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3952Re: When did Jazz die?

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  • spacelights
    Mar 17, 2007
      I feel that genre labels should be used for convenient identification
      rather than strict definition. Each piece of music--whether recorded
      or "live"--is a unique entity, so I think it's important not to
      over-generalize. I subscribe to Morton's view that jazz is a style.
      As such, it would seem to have characteristics, rather than qualities
      which define it absolutely. During our vintage period, there were
      many relatively unorthodox jazz performances (by jugbands for example,
      or in the case of Waller's pipe organ works).

      "Modern jazz" may as well begin with Art Tatum's solo piano sides of
      1933-34. Tatum was a devotee of Fats Waller--and yet a huge influence
      on Charlie Parker. I had thought that Parker's solos sounded like
      Tatum solos transposed; eventually I met an artist who'd been friends
      with Parker. He told me (unprompted) that during his early years,
      Parker listened to lots of Bach and Art Tatum. The point is that the
      chain of influences/evolution is, in a certain sense, unbroken.
      Ellington also had a great deal to do with the bop "revolution,"
      especially in his group with Jimmy Blanton and Ben Webster (the body
      of Gillespie's "Salt Peanuts" is virtually identical to Duke's "Cotton
      Tail," and both Gillespie and Parker played in Duke's band).

      Regarding Parker's work, my experience has been almost entirely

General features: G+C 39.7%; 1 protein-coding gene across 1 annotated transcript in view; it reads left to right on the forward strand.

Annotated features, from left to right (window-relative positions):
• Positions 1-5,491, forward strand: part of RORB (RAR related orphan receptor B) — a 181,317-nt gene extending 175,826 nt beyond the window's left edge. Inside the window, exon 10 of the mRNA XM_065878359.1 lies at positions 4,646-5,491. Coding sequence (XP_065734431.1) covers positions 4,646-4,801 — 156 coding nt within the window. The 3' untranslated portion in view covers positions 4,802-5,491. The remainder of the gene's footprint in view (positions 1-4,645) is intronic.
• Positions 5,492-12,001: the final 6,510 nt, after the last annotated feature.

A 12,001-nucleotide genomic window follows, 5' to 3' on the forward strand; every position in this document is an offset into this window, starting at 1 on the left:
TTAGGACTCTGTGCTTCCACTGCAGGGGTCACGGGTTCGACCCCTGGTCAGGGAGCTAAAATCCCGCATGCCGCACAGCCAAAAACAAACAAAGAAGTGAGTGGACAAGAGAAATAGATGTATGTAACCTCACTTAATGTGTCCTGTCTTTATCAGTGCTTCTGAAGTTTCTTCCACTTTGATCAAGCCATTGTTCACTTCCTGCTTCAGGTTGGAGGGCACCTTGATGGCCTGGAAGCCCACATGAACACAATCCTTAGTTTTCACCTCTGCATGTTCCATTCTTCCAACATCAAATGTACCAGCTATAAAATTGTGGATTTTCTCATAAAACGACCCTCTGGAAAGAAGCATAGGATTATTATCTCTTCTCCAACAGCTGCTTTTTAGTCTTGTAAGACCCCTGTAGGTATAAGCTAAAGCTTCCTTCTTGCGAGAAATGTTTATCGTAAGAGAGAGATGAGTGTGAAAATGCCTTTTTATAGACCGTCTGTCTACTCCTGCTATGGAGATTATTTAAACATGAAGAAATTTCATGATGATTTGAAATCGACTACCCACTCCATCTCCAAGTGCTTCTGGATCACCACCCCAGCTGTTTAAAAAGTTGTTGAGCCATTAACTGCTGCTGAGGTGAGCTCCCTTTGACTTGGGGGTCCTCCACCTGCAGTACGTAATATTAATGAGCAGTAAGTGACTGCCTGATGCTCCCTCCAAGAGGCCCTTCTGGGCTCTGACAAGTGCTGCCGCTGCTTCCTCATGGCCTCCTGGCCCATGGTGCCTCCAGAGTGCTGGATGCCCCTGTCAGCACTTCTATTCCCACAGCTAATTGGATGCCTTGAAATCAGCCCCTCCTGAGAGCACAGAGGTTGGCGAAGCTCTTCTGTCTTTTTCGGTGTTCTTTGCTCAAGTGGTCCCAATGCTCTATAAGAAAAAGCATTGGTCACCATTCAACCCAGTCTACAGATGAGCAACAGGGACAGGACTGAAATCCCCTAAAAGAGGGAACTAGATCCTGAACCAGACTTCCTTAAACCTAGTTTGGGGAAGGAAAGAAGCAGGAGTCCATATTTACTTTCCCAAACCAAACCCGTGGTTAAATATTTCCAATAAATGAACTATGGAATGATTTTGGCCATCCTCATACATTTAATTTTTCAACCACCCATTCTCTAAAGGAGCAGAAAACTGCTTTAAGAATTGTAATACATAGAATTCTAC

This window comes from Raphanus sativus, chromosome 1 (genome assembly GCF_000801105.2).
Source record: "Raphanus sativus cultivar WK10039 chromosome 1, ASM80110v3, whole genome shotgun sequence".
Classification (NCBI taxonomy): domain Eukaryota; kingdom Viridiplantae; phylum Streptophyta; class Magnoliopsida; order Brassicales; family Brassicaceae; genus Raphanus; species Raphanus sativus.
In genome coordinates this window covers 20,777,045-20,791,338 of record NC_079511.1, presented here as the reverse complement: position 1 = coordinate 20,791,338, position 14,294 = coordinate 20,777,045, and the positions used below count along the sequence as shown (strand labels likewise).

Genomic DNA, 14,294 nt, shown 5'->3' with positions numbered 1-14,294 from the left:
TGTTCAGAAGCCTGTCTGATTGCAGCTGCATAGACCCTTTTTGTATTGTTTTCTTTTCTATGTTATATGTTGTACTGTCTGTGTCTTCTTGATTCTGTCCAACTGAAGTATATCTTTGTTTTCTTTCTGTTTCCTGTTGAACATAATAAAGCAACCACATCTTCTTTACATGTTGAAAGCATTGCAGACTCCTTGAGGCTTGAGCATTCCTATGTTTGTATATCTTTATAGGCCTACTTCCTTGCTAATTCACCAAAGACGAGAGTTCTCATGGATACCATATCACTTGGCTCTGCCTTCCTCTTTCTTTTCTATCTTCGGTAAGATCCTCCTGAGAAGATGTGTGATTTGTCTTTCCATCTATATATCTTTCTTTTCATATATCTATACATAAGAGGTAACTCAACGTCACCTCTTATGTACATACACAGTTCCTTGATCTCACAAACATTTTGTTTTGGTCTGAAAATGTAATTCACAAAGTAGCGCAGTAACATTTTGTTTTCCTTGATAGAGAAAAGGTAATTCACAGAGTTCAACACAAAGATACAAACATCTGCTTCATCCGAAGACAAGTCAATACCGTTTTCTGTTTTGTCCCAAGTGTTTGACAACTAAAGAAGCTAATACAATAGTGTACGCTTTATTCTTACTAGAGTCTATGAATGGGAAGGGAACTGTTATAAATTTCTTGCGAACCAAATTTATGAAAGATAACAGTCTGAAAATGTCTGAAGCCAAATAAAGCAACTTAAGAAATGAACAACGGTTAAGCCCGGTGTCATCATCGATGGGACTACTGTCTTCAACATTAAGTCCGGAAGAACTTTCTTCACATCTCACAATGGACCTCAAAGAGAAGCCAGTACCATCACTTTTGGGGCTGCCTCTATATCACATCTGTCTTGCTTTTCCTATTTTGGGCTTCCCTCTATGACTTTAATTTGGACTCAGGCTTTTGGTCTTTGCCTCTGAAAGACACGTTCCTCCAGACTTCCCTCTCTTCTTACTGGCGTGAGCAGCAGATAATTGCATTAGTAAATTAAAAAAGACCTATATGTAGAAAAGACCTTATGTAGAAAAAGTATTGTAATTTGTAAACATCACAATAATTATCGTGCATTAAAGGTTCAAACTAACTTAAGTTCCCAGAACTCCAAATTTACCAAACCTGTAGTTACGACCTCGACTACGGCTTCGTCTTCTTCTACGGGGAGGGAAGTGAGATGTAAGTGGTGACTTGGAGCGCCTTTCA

mental, meaning that I tend to think "this man has mastered the
      alto saxophone" but I don't feel much. For me, the "best" jazz
      achieves a balance between heart and head, and the problem with much
      modern jazz is that it's too much "head," not enough "heart" (perhaps
      vice versa for certain "Free jazz"). Still, I do feel each piece
      should be judged (if at all) on its own merits, and not by a
      surrounding context, though it may otherwise enhance our appreciation.

      John

      ps The delineation of certain "eras" is relevant: I think primarily
      the '20s (beginning with Prohibition and Mamie Smith's breakthrough,
      ending with the stock market crash) or Prohibition itself (ending
      prior to the commercial "Swing" era). The most important point of
      division is indeed World War II: after the war, one sees a huge
      difference throughout the cultural landscape, in literature, film, and
      music. Perhaps a sublimated cynicism brought about by fear of atomic
      power, although I blame commercial television for lowering aesthetic
      standards in general (we won't discuss fluoridation)...
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